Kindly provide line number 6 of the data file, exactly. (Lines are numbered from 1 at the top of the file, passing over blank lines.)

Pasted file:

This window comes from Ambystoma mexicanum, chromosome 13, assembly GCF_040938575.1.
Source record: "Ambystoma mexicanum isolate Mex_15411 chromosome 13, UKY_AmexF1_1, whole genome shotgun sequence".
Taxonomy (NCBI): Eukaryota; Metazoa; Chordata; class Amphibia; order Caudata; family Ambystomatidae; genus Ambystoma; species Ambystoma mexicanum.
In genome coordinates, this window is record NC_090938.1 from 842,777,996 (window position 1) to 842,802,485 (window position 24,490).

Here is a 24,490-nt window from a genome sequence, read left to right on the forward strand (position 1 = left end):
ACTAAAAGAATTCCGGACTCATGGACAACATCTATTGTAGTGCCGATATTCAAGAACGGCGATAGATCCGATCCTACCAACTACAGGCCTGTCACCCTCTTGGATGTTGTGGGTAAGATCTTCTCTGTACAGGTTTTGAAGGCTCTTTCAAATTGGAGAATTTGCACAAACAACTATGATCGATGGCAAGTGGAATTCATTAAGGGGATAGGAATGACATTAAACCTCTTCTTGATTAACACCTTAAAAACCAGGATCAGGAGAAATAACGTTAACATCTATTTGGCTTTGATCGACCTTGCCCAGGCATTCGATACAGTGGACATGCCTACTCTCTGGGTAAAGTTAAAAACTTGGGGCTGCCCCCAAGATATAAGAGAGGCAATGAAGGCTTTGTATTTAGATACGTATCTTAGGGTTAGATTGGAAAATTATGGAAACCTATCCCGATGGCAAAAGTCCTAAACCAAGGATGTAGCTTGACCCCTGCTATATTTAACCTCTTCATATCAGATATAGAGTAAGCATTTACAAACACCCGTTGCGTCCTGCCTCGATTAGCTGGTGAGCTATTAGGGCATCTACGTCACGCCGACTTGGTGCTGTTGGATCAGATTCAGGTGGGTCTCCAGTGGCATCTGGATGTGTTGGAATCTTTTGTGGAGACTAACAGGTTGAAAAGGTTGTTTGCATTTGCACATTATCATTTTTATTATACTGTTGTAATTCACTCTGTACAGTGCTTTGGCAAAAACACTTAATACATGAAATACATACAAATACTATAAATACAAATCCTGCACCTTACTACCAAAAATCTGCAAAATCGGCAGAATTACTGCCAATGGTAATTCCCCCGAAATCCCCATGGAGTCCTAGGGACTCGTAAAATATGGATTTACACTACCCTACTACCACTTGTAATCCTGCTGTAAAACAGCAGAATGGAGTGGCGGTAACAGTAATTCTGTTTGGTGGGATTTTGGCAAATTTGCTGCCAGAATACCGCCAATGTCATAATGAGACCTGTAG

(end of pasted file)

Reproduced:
ACTAAAAGAATTCCGGACTCATGGACAACATCTATTGTAGTGCCGATATTCAAGAACGGCGATAGATCCGATCCTACCAACTACAGGCCTGTCACCCTCTTGGATGTTGTGGGTAAGATCTTCTCTGTACAGGTTTTGAAGGCTCTTTCAAATTGGAGAATTTGCACAAACAACTATGATCGATGGCAAGTGGAATTCATTAAGGGGATAGGAATGACATTAAACCTCTTCTTGATTAACACCTTAAAAACCAGGATCAGGAGAAATAACGTTAACATCTATTTGGCTTTGATCGACCTTGCCCAGGCATTCGATACAGTGGACATGCCTACTCTCTGGGTAAAGTTAAAAACTTGGGGCTGCCCCCAAGATATAAGAGAGGCAATGAAGGCTTTGTATTTAGATACGTATCTTAGGGTTAGATTGGAAAATTATGGAAACCTATCCCGATGGCAAAAGTCCTAAACCAAGGATGTAGCTTGACCCCTGCTATATTTAACCTCTTCATATCAGATATAGAGTAAGCATTTACAAACACCCGTTGCGTCCTGCCTCGATTAGCTGGTGAGCTATTAGGGCATCTACGTCACGCCGACTTGGTGCTGTTGGATCAGATTCAGGTGGGTCTCCAGTGGCATCTGGATGTGTTGGAATCTTTTGTGGAGACTAACAGGTTGAAAAGGTTGTTTGCATTTGCACATTATCATTTTTATTATACTGTTGTAATTCACTCTGTACAGTGCTTTGGCAAAAACACTTAATACATGAAATACATACAAATACTATAAATACAAATCCTGCACCTTACTACCAAAAATCTGCAAAATCGGCAGAATTACTGCCAATGGTAATTCCCCCGAAATCCCCATGGAGTCCTAGGGACTCGTAAAATATGGATTTACACTACCCTACTACCACTTGTAATCCTGCTGTAAAACAGCAGAATGGAGTGGCGGTAACAGTAATTCTGTTTGGTGGGATTTTGGCAAATTTGCTGCCAGAATACCGCCAATGTCATAATGAGACCTGTAG